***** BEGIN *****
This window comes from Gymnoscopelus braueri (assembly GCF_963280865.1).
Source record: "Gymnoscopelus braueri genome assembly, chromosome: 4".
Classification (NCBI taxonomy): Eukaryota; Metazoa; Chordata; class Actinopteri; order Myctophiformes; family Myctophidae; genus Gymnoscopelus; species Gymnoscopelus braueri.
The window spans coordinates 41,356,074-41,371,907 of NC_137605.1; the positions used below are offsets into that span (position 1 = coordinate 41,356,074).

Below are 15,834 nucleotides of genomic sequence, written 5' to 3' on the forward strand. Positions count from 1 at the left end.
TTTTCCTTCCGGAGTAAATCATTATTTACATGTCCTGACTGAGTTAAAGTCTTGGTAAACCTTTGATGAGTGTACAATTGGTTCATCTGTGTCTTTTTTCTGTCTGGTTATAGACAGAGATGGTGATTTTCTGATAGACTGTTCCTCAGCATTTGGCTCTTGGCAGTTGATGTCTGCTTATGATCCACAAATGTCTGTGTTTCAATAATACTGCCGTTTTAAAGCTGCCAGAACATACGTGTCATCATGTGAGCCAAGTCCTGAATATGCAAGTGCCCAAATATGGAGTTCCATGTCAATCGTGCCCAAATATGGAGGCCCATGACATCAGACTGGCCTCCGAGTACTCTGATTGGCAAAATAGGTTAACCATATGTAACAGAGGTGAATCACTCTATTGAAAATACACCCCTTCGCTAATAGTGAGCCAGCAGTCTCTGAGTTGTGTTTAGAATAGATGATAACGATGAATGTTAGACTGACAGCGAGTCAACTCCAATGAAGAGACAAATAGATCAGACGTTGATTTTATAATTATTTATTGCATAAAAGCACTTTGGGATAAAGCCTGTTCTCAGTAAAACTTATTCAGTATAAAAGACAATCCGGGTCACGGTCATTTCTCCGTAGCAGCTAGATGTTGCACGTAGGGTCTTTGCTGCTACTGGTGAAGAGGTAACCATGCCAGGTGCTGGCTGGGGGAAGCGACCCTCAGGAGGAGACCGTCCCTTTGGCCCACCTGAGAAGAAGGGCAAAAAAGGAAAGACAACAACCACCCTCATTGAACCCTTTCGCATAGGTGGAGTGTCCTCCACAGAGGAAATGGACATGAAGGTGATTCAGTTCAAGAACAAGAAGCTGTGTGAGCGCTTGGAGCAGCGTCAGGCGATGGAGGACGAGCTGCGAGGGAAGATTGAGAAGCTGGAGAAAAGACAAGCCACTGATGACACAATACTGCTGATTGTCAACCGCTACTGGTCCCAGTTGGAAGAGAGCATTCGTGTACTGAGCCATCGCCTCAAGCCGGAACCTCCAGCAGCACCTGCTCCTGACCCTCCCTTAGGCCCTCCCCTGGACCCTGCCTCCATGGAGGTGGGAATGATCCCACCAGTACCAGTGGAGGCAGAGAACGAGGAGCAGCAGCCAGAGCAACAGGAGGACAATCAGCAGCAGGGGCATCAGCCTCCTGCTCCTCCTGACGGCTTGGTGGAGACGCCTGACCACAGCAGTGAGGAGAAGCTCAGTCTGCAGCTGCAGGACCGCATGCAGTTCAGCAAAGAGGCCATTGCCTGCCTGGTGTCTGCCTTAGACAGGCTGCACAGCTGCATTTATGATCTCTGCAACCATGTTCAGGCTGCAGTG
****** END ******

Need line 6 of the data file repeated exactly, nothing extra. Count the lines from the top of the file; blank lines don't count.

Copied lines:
TTTTCCTTCCGGAGTAAATCATTATTTACATGTCCTGACTGAGTTAAAGTCTTGGTAAACCTTTGATGAGTGTACAATTGGTTCATCTGTGTCTTTTTTCTGTCTGGTTATAGACAGAGATGGTGATTTTCTGATAGACTGTTCCTCAGCATTTGGCTCTTGGCAGTTGATGTCTGCTTATGATCCACAAATGTCTGTGTTTCAATAATACTGCCGTTTTAAAGCTGCCAGAACATACGTGTCATCATGTGAGCCAAGTCCTGAATATGCAAGTGCCCAAATATGGAGTTCCATGTCAATCGTGCCCAAATATGGAGGCCCATGACATCAGACTGGCCTCCGAGTACTCTGATTGGCAAAATAGGTTAACCATATGTAACAGAGGTGAATCACTCTATTGAAAATACACCCCTTCGCTAATAGTGAGCCAGCAGTCTCTGAGTTGTGTTTAGAATAGATGATAACGATGAATGTTAGACTGACAGCGAGTCAACTCCAATGAAGAGACAAATAGATCAGACGTTGATTTTATAATTATTTATTGCATAAAAGCACTTTGGGATAAAGCCTGTTCTCAGTAAAACTTATTCAGTATAAAAGACAATCCGGGTCACGGTCATTTCTCCGTAGCAGCTAGATGTTGCACGTAGGGTCTTTGCTGCTACTGGTGAAGAGGTAACCATGCCAGGTGCTGGCTGGGGGAAGCGACCCTCAGGAGGAGACCGTCCCTTTGGCCCACCTGAGAAGAAGGGCAAAAAAGGAAAGACAACAACCACCCTCATTGAACCCTTTCGCATAGGTGGAGTGTCCTCCACAGAGGAAATGGACATGAAGGTGATTCAGTTCAAGAACAAGAAGCTGTGTGAGCGCTTGGAGCAGCGTCAGGCGATGGAGGACGAGCTGCGAGGGAAGATTGAGAAGCTGGAGAAAAGACAAGCCACTGATGACACAATACTGCTGATTGTCAACCGCTACTGGTCCCAGTTGGAAGAGAGCATTCGTGTACTGAGCCATCGCCTCAAGCCGGAACCTCCAGCAGCACCTGCTCCTGACCCTCCCTTAGGCCCTCCCCTGGACCCTGCCTCCATGGAGGTGGGAATGATCCCACCAGTACCAGTGGAGGCAGAGAACGAGGAGCAGCAGCCAGAGCAACAGGAGGACAATCAGCAGCAGGGGCATCAGCCTCCTGCTCCTCCTGACGGCTTGGTGGAGACGCCTGACCACAGCAGTGAGGAGAAGCTCAGTCTGCAGCTGCAGGACCGCATGCAGTTCAGCAAAGAGGCCATTGCCTGCCTGGTGTCTGCCTTAGACAGGCTGCACAGCTGCATTTATGATCTCTGCAACCATGTTCAGGCTGCAGTG